When this volume was published in 1990, undocumented Mexican immigrants had become an important component of the US population. In this book the author analyzes the results of a unique survey conducted in Los Angeles County, where an estimated 44 percent of the undocumented Mexican population lived. The survey allows the author to make comparisons among the groups of undocumented and legal Mexican immigrants and to study the effects of legal status on their living conditions. The author also examines the findings of a number of other social scientists, providing a comprehensive summary of the data on undocumented Mexicans in the US. In his conclusion, he turns to an evaluation of policy options for incorporating this group into the US population and for immigrants. The book will be useful to sociologists and other social scientists as well as to lawyers and policy experts studying the problem of illegal immigrants.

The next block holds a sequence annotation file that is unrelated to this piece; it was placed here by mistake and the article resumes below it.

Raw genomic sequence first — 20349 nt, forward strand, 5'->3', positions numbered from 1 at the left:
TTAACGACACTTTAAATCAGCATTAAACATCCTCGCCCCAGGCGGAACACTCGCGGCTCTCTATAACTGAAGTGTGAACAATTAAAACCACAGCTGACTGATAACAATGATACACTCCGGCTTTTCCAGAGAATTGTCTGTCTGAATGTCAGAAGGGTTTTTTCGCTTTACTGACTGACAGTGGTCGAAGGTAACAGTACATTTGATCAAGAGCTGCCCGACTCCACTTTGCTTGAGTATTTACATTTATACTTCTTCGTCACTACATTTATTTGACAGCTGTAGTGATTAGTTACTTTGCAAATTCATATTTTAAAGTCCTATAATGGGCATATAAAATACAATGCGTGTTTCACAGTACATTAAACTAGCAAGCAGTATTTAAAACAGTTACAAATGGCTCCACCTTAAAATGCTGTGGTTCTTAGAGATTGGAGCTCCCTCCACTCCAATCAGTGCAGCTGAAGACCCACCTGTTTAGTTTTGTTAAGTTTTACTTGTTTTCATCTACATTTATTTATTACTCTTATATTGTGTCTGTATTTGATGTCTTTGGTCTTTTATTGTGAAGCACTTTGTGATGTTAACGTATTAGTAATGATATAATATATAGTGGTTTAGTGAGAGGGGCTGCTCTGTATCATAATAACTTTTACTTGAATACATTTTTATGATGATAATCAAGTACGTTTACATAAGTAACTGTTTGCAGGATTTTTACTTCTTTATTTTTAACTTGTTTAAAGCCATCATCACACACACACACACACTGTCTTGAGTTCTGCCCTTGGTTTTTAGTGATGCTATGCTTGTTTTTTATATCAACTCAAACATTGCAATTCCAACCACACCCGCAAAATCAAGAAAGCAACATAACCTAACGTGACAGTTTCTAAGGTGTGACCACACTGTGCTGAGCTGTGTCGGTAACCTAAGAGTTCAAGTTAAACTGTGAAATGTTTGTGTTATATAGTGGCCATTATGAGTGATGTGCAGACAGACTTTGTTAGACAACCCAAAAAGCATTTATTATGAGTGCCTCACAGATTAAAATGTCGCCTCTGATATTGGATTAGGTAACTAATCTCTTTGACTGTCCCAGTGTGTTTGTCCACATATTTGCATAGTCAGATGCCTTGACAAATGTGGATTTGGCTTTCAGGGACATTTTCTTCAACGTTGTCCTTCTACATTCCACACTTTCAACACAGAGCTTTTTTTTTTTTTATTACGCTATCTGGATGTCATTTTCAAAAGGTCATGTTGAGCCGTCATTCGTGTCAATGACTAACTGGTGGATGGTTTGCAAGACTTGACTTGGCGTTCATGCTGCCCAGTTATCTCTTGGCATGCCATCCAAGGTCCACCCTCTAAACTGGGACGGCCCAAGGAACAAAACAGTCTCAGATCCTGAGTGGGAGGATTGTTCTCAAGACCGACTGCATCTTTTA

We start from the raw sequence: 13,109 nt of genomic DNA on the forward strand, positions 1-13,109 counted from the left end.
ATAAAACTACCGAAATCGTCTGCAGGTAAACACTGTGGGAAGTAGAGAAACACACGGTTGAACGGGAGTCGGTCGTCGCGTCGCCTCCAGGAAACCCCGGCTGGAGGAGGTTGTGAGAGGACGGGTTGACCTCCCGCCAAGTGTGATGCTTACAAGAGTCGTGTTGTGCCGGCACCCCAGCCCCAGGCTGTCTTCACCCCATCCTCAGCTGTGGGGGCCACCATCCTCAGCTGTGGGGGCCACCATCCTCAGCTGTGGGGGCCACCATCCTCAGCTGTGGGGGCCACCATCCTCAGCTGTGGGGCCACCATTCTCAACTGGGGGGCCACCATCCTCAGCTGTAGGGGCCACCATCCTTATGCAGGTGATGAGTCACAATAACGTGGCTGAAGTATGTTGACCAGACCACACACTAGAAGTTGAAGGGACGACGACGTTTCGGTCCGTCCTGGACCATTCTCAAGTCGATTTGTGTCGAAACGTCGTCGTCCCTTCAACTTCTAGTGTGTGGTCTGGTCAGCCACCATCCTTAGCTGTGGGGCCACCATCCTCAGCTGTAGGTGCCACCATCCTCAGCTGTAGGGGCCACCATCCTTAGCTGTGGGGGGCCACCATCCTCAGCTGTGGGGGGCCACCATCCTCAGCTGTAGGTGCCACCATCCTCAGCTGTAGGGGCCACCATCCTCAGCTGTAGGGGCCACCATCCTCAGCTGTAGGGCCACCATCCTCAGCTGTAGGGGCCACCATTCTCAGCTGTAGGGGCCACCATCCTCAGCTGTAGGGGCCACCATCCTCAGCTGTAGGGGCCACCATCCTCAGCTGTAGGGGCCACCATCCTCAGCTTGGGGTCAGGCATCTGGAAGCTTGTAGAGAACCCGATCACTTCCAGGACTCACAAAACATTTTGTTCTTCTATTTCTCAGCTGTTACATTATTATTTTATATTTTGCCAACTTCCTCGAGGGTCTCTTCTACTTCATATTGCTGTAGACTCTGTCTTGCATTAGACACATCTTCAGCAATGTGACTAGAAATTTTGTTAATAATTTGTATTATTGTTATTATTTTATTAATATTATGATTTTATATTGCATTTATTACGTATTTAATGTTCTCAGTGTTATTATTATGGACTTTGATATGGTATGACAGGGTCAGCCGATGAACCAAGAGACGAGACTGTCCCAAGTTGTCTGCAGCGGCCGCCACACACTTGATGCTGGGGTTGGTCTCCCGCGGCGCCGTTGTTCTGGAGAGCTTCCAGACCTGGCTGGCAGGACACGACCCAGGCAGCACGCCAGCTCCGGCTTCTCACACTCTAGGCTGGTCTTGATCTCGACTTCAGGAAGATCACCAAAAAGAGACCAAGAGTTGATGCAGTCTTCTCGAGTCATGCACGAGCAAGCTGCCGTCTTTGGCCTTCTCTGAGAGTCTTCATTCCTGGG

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- Date Published: June 2010
- format: Paperback
- isbn: 9780521144780
- length: 248 pages
- dimensions: 229 x 152 x 14 mm
- weight: 0.37kg
- availability: Available
Table of Contents
2. Mexican immigration to the United States: determinants and trends
3. Undocumented Mexican immigrants: numbers, geographic distribution, and social consequences
4. Alternative ways of surveying the undocumented and some results
5. How the Los Angeles County parents data were obtained
6. The validity of data on legal status
7. A comparison of the social characteristics of undocumented immigrants, legal immigrants, and US natives of Mexican origin
8. A comparison of the economic characteristics of undocumented immigrants, legal immigrants, and US natives of Mexican origin
9. Characteristics of one individual compared to characteristics of another family member
10. A multivariate analysis of the impact of legal status on the hourly wage, hours worked per year, and annual earnings
11. Policy options and their likely consequences
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